Naming a guardian for a young child in a Will can be one of the hardest decisions a parent has to make. There is no one that could ever replace you as the parent of your children. Many parents put off executing an estate plan all together because they simply cannot decide who they want to name. However, regardless of how difficult this task may be, if you don’t want the decision to be left entirely to a judge, then it has to be made. Moreover, failing to have critical documents in place can harm your family more than the risk of naming the wrong person as a guardian.
If you are stuck and cannot chose a guardian, here are some factors you should consider:
An imperfect decision is better than no decision and it helps to think in terms of the next five years. For example, your parents may be a good decision for now, while your kids are in elementary school, but not the best choice down the road when your children become teenagers. Plus, over time the important people in your life may change, and you can always amend your Will to reflect these changes. And remember, this does not have to be a blood relative. Often times children are closer to “family friends” than to their aunts or uncles.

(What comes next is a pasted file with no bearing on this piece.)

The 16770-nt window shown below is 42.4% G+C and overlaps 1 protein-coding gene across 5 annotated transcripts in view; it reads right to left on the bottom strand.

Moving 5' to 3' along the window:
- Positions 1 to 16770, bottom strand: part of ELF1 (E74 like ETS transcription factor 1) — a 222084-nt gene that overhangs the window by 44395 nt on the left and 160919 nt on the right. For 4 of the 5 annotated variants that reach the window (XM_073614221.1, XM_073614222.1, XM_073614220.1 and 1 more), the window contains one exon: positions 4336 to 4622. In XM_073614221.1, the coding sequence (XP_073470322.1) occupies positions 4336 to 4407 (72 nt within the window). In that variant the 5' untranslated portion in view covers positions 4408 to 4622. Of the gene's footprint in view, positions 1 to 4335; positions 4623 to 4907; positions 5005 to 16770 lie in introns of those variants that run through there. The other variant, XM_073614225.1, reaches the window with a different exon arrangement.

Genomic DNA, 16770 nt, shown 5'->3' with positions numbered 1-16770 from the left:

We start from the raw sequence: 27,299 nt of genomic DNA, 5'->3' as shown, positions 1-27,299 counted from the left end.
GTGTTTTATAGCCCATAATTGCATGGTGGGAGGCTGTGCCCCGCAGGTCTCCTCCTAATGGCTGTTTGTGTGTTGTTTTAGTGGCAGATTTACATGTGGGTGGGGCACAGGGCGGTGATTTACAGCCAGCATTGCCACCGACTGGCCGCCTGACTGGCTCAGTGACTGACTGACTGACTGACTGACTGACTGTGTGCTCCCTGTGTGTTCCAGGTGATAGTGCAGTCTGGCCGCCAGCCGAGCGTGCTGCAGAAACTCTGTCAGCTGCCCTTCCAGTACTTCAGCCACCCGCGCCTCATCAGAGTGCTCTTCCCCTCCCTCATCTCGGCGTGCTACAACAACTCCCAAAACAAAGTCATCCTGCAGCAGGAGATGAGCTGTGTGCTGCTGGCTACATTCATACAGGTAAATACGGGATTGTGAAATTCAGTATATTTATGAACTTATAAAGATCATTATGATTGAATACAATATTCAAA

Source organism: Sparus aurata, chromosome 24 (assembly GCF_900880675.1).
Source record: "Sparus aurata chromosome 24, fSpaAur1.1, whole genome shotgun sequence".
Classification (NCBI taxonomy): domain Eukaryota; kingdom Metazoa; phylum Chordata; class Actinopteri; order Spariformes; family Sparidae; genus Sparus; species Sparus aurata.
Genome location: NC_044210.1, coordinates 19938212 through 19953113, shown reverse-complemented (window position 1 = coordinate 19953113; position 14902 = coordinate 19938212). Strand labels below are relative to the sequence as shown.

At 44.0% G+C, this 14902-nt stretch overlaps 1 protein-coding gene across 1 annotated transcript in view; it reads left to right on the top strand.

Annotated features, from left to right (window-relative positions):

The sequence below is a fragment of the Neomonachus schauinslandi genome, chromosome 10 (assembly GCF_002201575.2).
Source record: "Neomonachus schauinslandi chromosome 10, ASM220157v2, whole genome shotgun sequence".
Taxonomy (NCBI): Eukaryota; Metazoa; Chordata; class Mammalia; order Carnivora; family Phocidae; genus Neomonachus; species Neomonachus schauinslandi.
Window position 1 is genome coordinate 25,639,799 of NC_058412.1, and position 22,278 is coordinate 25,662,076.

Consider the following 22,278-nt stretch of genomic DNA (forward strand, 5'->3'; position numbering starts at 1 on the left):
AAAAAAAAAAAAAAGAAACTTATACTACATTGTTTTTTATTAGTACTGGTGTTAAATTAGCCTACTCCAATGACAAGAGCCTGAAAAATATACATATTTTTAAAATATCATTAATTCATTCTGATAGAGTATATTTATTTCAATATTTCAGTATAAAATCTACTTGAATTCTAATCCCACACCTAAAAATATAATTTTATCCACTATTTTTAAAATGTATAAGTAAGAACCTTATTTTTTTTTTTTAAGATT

Unfortunately, for many families, there is someone who the parents would never wanted to be named guardian of their children. Addressing this in a legal document is important in order to protect your children from a judge placing them with that person.
Letting this decision stop you from executing an estate plan is a mistake many parents make. But having something in place is better than nothing, and you can always change your decision down the road. If you have questions about how to approach this difficult decision, please contact Lauren Miller of Ladimer Law Office PC at (508) 620-4565.
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Ladimer Law specializes in estate planning. We protect our clients, their heirs, and their assets by listening closely, knowing the law, and executing estate plans that fit and evolve.